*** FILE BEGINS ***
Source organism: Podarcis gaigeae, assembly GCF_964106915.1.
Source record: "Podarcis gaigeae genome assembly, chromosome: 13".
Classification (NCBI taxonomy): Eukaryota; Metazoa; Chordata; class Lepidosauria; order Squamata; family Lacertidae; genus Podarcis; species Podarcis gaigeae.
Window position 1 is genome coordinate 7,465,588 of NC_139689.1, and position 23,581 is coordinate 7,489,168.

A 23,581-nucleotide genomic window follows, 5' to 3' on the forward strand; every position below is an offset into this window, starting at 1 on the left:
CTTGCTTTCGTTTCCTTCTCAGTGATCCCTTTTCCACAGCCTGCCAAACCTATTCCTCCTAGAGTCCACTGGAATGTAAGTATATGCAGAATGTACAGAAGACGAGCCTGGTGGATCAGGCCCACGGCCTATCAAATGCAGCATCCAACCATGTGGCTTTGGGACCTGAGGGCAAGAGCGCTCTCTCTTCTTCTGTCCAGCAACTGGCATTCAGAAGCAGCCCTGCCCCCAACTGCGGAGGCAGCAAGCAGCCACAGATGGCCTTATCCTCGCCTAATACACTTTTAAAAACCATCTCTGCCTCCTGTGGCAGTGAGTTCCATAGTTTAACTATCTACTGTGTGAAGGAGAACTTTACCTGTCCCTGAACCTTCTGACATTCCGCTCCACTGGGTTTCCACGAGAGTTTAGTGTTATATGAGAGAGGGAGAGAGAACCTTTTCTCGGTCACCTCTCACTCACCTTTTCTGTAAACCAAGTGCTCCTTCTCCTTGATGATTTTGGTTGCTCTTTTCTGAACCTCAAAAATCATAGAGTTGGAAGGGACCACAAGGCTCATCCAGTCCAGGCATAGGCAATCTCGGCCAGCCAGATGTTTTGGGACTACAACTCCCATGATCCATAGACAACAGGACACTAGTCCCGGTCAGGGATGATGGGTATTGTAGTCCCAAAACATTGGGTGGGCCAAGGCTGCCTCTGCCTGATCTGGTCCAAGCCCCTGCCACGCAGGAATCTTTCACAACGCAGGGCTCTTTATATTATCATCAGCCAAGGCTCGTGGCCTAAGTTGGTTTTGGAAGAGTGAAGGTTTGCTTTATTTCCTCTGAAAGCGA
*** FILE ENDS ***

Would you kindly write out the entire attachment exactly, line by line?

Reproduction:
Source organism: Podarcis gaigeae, assembly GCF_964106915.1.
Source record: "Podarcis gaigeae genome assembly, chromosome: 13".
Classification (NCBI taxonomy): Eukaryota; Metazoa; Chordata; class Lepidosauria; order Squamata; family Lacertidae; genus Podarcis; species Podarcis gaigeae.
Window position 1 is genome coordinate 7,465,588 of NC_139689.1, and position 23,581 is coordinate 7,489,168.

A 23,581-nucleotide genomic window follows, 5' to 3' on the forward strand; every position below is an offset into this window, starting at 1 on the left:
CTTGCTTTCGTTTCCTTCTCAGTGATCCCTTTTCCACAGCCTGCCAAACCTATTCCTCCTAGAGTCCACTGGAATGTAAGTATATGCAGAATGTACAGAAGACGAGCCTGGTGGATCAGGCCCACGGCCTATCAAATGCAGCATCCAACCATGTGGCTTTGGGACCTGAGGGCAAGAGCGCTCTCTCTTCTTCTGTCCAGCAACTGGCATTCAGAAGCAGCCCTGCCCCCAACTGCGGAGGCAGCAAGCAGCCACAGATGGCCTTATCCTCGCCTAATACACTTTTAAAAACCATCTCTGCCTCCTGTGGCAGTGAGTTCCATAGTTTAACTATCTACTGTGTGAAGGAGAACTTTACCTGTCCCTGAACCTTCTGACATTCCGCTCCACTGGGTTTCCACGAGAGTTTAGTGTTATATGAGAGAGGGAGAGAGAACCTTTTCTCGGTCACCTCTCACTCACCTTTTCTGTAAACCAAGTGCTCCTTCTCCTTGATGATTTTGGTTGCTCTTTTCTGAACCTCAAAAATCATAGAGTTGGAAGGGACCACAAGGCTCATCCAGTCCAGGCATAGGCAATCTCGGCCAGCCAGATGTTTTGGGACTACAACTCCCATGATCCATAGACAACAGGACACTAGTCCCGGTCAGGGATGATGGGTATTGTAGTCCCAAAACATTGGGTGGGCCAAGGCTGCCTCTGCCTGATCTGGTCCAAGCCCCTGCCACGCAGGAATCTTTCACAACGCAGGGCTCTTTATATTATCATCAGCCAAGGCTCGTGGCCTAAGTTGGTTTTGGAAGAGTGAAGGTTTGCTTTATTTCCTCTGAAAGCGA